70s Hairstyles for Men
Trends in hairstyles of the 1970s for both men and women would appear fairly unusual to the fashionista of today.
The rule of “less is more” certainly didn’t apply to 70s hairstyles for mens.
Rather, they tended to be big, full, and – sometimes – long, certainly a lot less structured than the mens hairstyles that have dominated the 21st century.
Mens Long and Straight Hair
At the beginning of the decade, the hairstyles – or lack thereof – of the late 60s hung around for awhile. Young men tended to wear their hair straight and parted down the center.
The length ranged from shoulder-length to much longer. Headbands – tied around the forehead – were still popular in the 70s and may have been worn as an accessory by men as well as women.
This style began to fade away by 1973 or so.
Mens Shag Hairstyle
The Shag was a favorite hairstyle for both men and women in the mid to latter part of the 1970s. The name “Shag” tells you all you need to know about the haircut.
It tended to have a messy look about it, with uneven ends that usually flipped up at the bottom.
The shag actually worked with all kinds of hair – thick and thin – and looked good with most face shapes.
In addition, it was equally as appropriate for work as it was for going to the club in the evening and, as an added perk, it was easy to style and maintain.
The Elvis Look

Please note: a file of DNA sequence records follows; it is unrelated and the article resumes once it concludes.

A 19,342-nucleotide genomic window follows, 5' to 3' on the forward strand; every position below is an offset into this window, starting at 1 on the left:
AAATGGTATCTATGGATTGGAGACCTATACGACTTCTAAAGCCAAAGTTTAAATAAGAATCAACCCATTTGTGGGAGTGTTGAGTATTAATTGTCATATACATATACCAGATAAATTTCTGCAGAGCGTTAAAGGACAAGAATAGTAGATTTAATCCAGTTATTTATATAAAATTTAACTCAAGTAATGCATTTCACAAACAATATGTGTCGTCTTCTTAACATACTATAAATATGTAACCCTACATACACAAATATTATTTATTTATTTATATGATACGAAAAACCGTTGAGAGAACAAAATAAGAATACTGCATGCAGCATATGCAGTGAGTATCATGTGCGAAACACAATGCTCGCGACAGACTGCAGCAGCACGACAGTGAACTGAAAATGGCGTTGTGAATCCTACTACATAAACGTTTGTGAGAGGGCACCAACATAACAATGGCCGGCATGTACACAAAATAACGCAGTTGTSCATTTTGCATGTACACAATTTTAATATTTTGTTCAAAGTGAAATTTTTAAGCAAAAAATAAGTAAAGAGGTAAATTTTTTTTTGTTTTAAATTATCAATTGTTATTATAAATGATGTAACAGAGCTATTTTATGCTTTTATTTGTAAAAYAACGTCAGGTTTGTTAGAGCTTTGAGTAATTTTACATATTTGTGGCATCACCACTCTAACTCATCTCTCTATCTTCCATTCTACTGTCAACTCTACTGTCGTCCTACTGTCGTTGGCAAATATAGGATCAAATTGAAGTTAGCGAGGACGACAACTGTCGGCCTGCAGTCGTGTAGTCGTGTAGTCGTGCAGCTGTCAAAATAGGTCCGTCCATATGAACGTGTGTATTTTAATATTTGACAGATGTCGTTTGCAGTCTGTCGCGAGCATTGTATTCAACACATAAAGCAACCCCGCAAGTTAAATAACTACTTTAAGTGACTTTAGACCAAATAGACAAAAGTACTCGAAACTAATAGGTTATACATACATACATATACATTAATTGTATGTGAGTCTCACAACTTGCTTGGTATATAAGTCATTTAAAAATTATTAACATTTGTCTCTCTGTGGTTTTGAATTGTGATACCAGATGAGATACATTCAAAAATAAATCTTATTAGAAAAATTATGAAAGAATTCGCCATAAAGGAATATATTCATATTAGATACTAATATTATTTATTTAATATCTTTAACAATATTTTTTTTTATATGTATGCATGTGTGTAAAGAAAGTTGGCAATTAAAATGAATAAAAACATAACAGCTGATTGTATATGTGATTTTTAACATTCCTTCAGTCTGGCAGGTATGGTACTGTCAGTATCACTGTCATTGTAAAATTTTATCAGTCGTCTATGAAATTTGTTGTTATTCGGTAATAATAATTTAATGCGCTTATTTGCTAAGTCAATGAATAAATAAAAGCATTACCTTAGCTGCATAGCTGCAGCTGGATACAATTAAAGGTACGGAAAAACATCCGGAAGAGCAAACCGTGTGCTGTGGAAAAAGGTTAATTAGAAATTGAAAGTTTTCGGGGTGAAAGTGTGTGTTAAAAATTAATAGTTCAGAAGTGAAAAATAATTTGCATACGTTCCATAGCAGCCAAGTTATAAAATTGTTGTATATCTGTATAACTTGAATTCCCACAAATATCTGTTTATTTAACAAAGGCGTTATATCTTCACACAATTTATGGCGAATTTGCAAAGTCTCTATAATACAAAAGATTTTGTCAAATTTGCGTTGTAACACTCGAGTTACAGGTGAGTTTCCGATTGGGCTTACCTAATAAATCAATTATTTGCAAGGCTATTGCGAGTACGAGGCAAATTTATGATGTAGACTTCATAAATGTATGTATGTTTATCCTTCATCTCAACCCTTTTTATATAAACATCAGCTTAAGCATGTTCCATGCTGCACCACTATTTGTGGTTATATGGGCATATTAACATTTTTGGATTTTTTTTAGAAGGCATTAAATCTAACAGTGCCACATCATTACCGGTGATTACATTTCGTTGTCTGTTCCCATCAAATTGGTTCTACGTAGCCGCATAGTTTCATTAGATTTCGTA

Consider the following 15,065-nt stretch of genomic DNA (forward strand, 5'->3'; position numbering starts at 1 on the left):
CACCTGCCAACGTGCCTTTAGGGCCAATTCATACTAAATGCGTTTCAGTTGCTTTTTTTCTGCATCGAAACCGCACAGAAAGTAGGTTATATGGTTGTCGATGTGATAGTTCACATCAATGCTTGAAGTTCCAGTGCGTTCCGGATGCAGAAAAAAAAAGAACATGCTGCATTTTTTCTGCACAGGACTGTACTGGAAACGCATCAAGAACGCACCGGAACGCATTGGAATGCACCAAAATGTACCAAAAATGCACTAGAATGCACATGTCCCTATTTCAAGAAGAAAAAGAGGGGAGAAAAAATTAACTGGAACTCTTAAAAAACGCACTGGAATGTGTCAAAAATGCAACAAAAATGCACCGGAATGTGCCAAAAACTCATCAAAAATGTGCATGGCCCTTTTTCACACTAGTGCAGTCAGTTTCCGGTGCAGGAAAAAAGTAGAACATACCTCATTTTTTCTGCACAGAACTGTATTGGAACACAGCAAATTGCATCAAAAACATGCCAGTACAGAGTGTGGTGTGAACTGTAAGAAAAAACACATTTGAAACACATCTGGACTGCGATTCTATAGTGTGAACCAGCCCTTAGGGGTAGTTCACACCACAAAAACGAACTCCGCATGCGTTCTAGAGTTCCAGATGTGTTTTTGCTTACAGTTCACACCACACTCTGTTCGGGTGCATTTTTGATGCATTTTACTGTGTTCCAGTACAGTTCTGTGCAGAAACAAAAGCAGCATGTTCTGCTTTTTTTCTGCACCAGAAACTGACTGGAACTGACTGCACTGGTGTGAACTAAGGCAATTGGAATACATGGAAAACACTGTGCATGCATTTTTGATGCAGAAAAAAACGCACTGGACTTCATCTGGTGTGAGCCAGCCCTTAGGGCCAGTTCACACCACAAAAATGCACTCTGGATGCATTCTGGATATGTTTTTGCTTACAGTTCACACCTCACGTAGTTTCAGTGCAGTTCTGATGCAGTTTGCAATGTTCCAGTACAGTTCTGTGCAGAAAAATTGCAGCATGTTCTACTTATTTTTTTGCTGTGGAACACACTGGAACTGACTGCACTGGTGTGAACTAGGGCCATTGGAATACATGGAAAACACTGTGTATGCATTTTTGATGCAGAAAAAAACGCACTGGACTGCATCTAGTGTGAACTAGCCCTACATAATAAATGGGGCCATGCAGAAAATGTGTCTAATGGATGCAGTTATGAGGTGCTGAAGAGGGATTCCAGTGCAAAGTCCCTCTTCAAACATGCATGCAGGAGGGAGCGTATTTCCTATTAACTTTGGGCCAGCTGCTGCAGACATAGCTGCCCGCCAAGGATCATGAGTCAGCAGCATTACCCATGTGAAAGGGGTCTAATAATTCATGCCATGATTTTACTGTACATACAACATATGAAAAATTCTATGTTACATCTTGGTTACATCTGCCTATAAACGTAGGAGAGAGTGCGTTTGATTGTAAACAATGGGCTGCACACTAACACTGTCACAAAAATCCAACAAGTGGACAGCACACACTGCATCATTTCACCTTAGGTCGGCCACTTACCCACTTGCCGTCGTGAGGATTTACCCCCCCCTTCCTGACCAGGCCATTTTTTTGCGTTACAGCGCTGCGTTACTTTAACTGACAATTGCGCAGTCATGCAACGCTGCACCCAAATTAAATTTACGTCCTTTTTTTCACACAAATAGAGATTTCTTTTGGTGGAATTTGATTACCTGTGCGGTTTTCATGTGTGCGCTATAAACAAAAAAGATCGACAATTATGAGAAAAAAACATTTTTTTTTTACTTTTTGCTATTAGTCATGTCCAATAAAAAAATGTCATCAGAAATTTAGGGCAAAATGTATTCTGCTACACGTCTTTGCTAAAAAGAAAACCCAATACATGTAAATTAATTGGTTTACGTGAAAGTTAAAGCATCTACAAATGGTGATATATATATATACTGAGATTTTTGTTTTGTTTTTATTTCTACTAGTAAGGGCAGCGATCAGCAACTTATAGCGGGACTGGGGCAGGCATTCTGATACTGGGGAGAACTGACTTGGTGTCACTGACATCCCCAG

Hairstyles that resembled those of Elvis Presley were also popular. It demanded some pretty thick hair to pull this one off.
The style was swept back on the sides and generally accompanied by long sideburns.
The release of the movie “Grease” probably had something to do with this 50s-type style becoming popular once again.
Mens Afro and Jheri Curl Hairstyles
The Afro was quite a trendy hairstyle in the 60s, but primarily for African Americans. The “Fro”, however, made a return in the 70s, particularly during the disco era, and was worn by both men and women and by Caucasians and other races as well as African Americans.
Many celebrities wore it and contributed to its rise in popularity. And with your 70s afro, of course, you needed a gold lame jumpsuit and a pair of platform shoes! Cool, baby!
By the end of the 70s, another favorite style for African American men was the Jheri Curl.
This was a perm that loosened the curls of a person who had normally tight curls.
Michael Jackson wore it at one point in his career as did several other celebrities. By 1983 or so, the fad had ended.